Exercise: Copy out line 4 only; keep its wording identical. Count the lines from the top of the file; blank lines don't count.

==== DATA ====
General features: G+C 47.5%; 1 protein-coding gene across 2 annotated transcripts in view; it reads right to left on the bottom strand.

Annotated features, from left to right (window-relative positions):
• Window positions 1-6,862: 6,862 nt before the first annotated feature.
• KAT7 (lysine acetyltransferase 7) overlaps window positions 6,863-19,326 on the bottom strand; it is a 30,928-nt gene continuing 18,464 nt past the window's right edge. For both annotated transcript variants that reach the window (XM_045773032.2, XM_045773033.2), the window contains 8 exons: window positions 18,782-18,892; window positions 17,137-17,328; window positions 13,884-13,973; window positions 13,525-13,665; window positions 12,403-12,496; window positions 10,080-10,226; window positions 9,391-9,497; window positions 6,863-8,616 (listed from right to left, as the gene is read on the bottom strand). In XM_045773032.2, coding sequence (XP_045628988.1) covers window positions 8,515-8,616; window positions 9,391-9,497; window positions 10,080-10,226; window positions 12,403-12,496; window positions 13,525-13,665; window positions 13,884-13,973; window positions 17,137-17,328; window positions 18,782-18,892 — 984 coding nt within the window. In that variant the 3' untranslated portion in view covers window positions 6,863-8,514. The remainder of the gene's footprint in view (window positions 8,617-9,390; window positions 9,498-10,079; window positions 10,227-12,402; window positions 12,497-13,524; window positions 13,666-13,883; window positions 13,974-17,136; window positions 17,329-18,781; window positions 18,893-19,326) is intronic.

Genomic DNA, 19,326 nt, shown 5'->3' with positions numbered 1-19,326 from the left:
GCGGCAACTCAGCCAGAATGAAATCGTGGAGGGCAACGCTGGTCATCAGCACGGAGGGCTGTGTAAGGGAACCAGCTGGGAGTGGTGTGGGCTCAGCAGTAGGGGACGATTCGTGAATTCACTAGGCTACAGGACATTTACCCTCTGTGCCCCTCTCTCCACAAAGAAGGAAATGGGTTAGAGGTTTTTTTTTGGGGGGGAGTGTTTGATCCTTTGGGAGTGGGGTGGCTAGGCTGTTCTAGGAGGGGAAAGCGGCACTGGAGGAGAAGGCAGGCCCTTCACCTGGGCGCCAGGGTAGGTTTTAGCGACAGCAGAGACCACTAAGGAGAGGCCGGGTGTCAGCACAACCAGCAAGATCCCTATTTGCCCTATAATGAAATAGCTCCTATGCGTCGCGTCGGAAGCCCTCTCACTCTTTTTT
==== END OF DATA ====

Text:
• KAT7 (lysine acetyltransferase 7) overlaps window positions 6,863-19,326 on the bottom strand; it is a 30,928-nt gene continuing 18,464 nt past the window's right edge. For both annotated transcript variants that reach the window (XM_045773032.2, XM_045773033.2), the window contains 8 exons: window positions 18,782-18,892; window positions 17,137-17,328; window positions 13,884-13,973; window positions 13,525-13,665; window positions 12,403-12,496; window positions 10,080-10,226; window positions 9,391-9,497; window positions 6,863-8,616 (listed from right to left, as the gene is read on the bottom strand). In XM_045773032.2, coding sequence (XP_045628988.1) covers window positions 8,515-8,616; window positions 9,391-9,497; window positions 10,080-10,226; window positions 12,403-12,496; window positions 13,525-13,665; window positions 13,884-13,973; window positions 17,137-17,328; window positions 18,782-18,892 — 984 coding nt within the window. In that variant the 3' untranslated portion in view covers window positions 6,863-8,514. The remainder of the gene's footprint in view (window positions 8,617-9,390; window positions 9,498-10,079; window positions 10,227-12,402; window positions 12,497-13,524; window positions 13,666-13,883; window positions 13,974-17,136; window positions 17,329-18,781; window positions 18,893-19,326) is intronic.